Past Private

Cyondo farm - Nkora CWS Micro-lot FW Gr A - Rutsiro - Western Province


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  • 17 sales on Algrano
  • 2 Avg. orders per roaster
  • 16 Roaster relationships
Process type
Fully washed
Altitude range
1500m - 2110m
Harvest period
March, 2023 - July, 2023
Seller's cupping score (SCA)
88.0 points
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The coffee story

Washing station: Nkora
Co-operative: Cocanko
Manager: Kabayehe Pierre Claver
Location: Nkora village, Mushonyi sector, Rutsiro district, in the Western Province by the Lake Kivu
Members: 2253 smallholder farmers and 396 members of Cocanko
Average size of the farms: 0.5 ha
Altitude of the farms: From 1400m to 1850m
Soil: Volcanic 
Altitude of the washing station: 1450m
Rainfall: 1250mm/year
Process: Fully Washed, fermented without water for 12-18 hours and later sun-dried on raised beds for 16-21 days. A moisture meter is used to monitor the drying stage and the coffee beds are covered when the solar radiation is too intense to avoid the parchment from cracking open. Nkora is proud to have experienced members of staff in charge of quality control. The same group manages the washing station since 2008, making sure protocols are followed to ensure high-quality standards. The co-op has also started processing naturals in 2019
Cup profile: White tea, peach, apricot, citrus, elegant and soft with bright acidity and tea-like body

Nkora is a piece of Rwanda’s history. It was built in 1957, before the independence in 1962, by the Office Des Cultures Industrielles Du Rwanda (OCIR) in the Mushinyi sector, Rutsiro district, Western Province. It is the oldest and biggest washing station in the country. Until the early 2000’s it stood alone. Back in the 1950s, Rwanda was still one of Belgium’s colonies. It was the Belgian who decided to build Nkora, kickstarting a project that would only take off decades later, after the genocide against the Tutsi.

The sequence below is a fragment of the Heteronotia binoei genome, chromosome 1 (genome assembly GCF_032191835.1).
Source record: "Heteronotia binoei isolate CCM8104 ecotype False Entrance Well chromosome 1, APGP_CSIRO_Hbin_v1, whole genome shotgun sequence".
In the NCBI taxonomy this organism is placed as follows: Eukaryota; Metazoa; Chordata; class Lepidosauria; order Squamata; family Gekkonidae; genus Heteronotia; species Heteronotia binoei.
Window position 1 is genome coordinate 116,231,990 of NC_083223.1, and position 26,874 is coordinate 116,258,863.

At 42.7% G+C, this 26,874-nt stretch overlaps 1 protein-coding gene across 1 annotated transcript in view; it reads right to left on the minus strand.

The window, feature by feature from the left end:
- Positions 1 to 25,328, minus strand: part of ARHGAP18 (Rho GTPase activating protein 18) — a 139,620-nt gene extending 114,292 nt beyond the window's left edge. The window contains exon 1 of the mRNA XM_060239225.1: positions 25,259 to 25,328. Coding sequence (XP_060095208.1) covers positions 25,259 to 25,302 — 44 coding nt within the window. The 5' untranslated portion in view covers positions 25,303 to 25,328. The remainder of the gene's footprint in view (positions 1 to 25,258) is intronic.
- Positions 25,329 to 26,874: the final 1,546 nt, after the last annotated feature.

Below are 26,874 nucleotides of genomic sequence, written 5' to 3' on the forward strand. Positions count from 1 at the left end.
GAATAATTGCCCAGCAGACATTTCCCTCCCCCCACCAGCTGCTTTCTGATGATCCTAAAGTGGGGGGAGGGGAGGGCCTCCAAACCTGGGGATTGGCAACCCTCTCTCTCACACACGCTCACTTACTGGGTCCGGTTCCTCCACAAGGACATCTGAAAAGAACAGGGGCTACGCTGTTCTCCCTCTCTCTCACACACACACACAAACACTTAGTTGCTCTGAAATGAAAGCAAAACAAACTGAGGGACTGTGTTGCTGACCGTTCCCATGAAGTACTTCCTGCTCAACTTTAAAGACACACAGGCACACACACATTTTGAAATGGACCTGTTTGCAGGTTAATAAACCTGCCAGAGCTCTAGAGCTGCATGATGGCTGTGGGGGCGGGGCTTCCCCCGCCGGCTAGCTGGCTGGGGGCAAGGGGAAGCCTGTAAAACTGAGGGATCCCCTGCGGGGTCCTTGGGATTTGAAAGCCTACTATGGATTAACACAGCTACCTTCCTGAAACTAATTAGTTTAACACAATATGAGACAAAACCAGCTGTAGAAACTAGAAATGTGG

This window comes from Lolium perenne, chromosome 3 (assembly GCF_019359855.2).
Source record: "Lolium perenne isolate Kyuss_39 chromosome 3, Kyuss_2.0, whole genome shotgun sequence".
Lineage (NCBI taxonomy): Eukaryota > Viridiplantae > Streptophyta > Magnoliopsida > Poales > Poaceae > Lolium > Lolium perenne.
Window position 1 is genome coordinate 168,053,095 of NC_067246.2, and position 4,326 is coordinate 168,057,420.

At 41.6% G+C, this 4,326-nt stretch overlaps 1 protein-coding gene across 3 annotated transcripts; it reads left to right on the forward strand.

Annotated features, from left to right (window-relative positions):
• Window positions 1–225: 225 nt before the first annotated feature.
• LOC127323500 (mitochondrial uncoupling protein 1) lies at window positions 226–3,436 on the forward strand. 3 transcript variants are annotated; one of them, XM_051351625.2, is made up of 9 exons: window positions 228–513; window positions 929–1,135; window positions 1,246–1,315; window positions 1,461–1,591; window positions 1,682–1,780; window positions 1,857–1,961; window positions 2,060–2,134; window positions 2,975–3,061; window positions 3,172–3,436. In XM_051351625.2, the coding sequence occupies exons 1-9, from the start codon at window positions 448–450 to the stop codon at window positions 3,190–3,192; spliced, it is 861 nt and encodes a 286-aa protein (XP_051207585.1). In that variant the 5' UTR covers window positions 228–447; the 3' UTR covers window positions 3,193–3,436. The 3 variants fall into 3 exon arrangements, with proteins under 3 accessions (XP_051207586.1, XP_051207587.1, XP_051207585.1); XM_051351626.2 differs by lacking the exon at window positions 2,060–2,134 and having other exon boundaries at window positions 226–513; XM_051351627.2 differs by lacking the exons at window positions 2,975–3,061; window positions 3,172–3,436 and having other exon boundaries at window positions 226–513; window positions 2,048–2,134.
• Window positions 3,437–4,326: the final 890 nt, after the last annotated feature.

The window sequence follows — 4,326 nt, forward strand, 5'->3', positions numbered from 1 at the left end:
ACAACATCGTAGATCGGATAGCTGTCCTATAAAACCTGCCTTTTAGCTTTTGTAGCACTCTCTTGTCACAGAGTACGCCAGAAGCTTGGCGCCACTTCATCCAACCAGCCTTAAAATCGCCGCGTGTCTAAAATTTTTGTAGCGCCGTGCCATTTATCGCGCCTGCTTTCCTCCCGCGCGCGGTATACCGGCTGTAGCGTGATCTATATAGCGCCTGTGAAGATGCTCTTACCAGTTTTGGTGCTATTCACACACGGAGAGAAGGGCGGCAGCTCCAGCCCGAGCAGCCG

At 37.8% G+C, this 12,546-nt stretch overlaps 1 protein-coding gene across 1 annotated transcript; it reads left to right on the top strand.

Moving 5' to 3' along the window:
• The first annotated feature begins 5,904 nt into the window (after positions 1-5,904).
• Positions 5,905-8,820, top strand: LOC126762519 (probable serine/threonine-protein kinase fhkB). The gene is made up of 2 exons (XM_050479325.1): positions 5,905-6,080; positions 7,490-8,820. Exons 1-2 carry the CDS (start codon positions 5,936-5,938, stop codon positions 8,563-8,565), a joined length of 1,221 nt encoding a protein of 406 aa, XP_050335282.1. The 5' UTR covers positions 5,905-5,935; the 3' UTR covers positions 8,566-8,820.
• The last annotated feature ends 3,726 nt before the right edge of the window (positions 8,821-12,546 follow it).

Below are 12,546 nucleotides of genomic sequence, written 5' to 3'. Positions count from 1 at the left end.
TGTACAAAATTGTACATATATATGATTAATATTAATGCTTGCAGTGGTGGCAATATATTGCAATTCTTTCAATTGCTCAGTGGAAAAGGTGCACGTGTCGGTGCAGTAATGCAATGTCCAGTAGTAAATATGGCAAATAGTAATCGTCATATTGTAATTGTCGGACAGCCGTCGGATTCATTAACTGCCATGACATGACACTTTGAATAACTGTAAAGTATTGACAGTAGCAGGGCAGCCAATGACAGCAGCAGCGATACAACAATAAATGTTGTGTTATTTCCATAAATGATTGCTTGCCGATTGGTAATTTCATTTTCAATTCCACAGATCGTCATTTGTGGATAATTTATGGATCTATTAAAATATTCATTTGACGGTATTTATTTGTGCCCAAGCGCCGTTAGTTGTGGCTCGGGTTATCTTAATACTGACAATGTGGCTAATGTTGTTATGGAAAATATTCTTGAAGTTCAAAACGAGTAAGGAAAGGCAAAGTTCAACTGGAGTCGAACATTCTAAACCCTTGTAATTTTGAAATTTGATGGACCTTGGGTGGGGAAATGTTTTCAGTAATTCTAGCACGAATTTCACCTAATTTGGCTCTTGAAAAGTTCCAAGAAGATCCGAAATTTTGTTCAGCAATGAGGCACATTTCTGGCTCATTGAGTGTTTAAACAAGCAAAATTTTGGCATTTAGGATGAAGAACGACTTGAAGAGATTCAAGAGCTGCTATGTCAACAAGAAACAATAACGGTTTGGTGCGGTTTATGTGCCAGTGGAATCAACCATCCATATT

According to Caferwa’s financial and business development manager Emmanuel Harelima, “The Belgians wanted to introduce a new model to the country, following market trends, but they concluded it wasn’t viable at that time. The government couldn’t continue the project as the market wasn’t as sophisticated as it is today.” Emmanuel refers to the production of washed coffees by other East-African countries such as Kenya and Burundi. It took Nkora nearly 50 years to see its destiny achieved. 

Caferwa, an exporting company created in 1995, bought the washing station in 2003. It had been refurbished in 1986 by OCIR and it was further renovated by Caferwa. With guidance from Kenyan and Burundian professionals brought in by the government, Nkora became Rwanda’s pioneer producer of washed coffees, a process that would lead the local coffee sector to where it is today.

Despite being managed by Caferwa, Nkora is supplied by Cocanko (Cooperative Des Cafeiculteurs De N'Kora) Co-operative. Nkora is named after a small fishing village located by the shores of the Lake Kivu and it is also the name of one of the 8 first co-operatives created in Rwanda after the enactment of the law for rural co-operatives (Georwanda, Somuki, Impala, Nkora, Abahizi, Trafipro, Thé-Ntendezi and Codar). The nearest city is Gisenyi.

[The washing station was named after a local fishing village by the Lake Kivu]
Cocanko has 396 members and buys cherries from 2253 smallholder farmers within the same zone. Due to government support, there has been a boom in the construction of washing stations in Rwanda after the 2000s, going from one to more than 300. 

There are around 10 other washing stations near Nkora. The internal market for cherries is so competitive that, in 2016, the National Agriculture Exports Development Board (NAEB) implemented a new regulation known as “zoning”. Now, farmers have to sell cherries within their specific zones, encouraging the development of long-term relationships between farmers and washing stations.